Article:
Follow this proactive plan, and after 12 weeks of gradual changes, you will be eating less and feeling more empowered and less controlled by food. Don’t be tempted to race through phases. There’s no reward for finishing first, so remember to take your time. Doing so will help make your new habit a permanent one, and you’ll be more in tune with your body’s needs.

Moving forward, you can repeat the phases if you feel the need to further reduce your portions or if your old habit recurs. Finally, remember that you can always receive additional support from trusted friends, family, self-help books or a registered dietitian.

Phases 1 through 6, in Brief

Phase 1: Allow yourself your chosen food or behavior for the first one to two weeks.

Phase 2: Reduce your portion size to ¾ its original size.

Phase 3: Decrease your portion further to ½ its original size.

Phase 4: Choose a different food. Change the food you are eating.

Phase 5: Alternate eating the halved portion of original food with its healthier counterpart. Remember to eat in a stimulus-free environment at the kitchen table.

Phase 6: Incorporate all foods, in moderation. Choose ice cream one night, sorbet one night and perhaps nothing another night (if you are not hungry), maintaining your new healthy habit.

 

The above is not intended for those suffering from eating disorders.

 

 


Wait!!! You’re a male with an eating disorder?

By Dr. Tony Wendorf, Guest Blogger

In a culture that values image so much, women may feel a lot of pressure to look a certain way.  Over the last few decades the movement toward valuing “being thin” has progressed at an alarming rate. Eating disorders have also followed suit and increased over the last 10-20 years.

Perhaps society is to blame, or it may just be that we have gotten better at understanding and recognizing what an eating disorder looks like. For years we have placed so much clinical attention on females with eating disorders that we completely ignored similar symptoms in males when, in fact, The Academy of Eating Disorders recently released statistics demonstrating a 10:1 female to male ratio. This gap is only continuing to get closer and closer the more we learn about males with eating disorders.

Typically, men have a later age of onset (21 years old) versus women (18 years old). Men typically do not seek treatment as quickly as females (nearly four years later). When men do seek treatment, their hospital stays are typically almost three full weeks shorter than females. Not surprisingly, we also see that males tend to die sooner after hospitalization than females.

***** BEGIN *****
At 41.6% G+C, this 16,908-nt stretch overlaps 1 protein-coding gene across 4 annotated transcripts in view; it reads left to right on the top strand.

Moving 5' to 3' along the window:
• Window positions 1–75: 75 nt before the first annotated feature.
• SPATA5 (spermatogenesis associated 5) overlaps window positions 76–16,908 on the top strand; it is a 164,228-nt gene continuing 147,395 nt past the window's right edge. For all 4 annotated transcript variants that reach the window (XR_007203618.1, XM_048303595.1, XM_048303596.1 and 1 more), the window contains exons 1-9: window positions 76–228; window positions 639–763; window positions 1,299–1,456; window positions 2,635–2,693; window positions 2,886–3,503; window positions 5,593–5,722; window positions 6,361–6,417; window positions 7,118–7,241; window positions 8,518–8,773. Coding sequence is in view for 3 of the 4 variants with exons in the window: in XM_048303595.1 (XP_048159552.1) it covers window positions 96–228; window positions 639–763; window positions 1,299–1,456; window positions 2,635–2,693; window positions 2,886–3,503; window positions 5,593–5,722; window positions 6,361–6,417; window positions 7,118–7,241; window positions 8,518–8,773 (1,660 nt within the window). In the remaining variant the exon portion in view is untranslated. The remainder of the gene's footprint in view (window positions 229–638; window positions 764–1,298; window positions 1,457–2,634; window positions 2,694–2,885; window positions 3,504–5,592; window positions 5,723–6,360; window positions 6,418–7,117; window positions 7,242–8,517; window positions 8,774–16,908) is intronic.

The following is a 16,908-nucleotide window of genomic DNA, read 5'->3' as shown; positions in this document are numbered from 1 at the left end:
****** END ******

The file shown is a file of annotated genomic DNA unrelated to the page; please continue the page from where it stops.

Men diagnosed with Anorexia Nervosa—Restricting Type are the most likely to die following treatment. It’s possible that this alarming notion is due to the fact that men are admitted and discharged based on a lower Body Mass Index (BMI), which contributes to quicker fatality. The older the male is for admission, the more likely they are to die sooner than someone who is admitted at a younger age.  And yet another contributing factor is poor social support, which naturally results in the likelihood of death.

Many of the clinical symptoms of an eating disorder are similar, if not identical between males and females.  However, there are a few significant differences. For one, many males with eating disorders have struggled with a history of being premorbidly overweight.  This is not the case with females. Additionally, males do not tend to attempt suicide nearly as frequently as females with eating disorders. Anecdotally speaking, many males with eating disorders are having or have actively dealt with struggles with their sexuality. This may also contribute to body image dissatisfaction and distortion. Lastly, a great number of men with eating disorders struggle with Binge Eating Disorder, which is not currently listed in the DSM-IV-TR, but clearly has a distinct clinical pattern that requires immediate attention—immediate attention that is often not received.

The message is clear. Eating disorders do not discriminate between males and females.  As a professional in the field, there is a greater push to treat men with eating disorders and far more training available to better address this population. If you believe that yourself or a loved one is struggling with an eating disorder, it is highly encouraged that you seek immediate evaluation. I highly recommend the following facilities:

Rogers Memorial Hospital: www.rogershospital.org
800-767-4411

Rosewood Ranch, Center for Eating Disorders: www.rosewoodranch.com
800-845-2211

My contact information:
Dr Tony Wendorf
Licensed Clinical Psychologist #2977-57
Specializing in Recovery for Eating Disorder Individuals
tonywendorf@gmail.com

 

 Author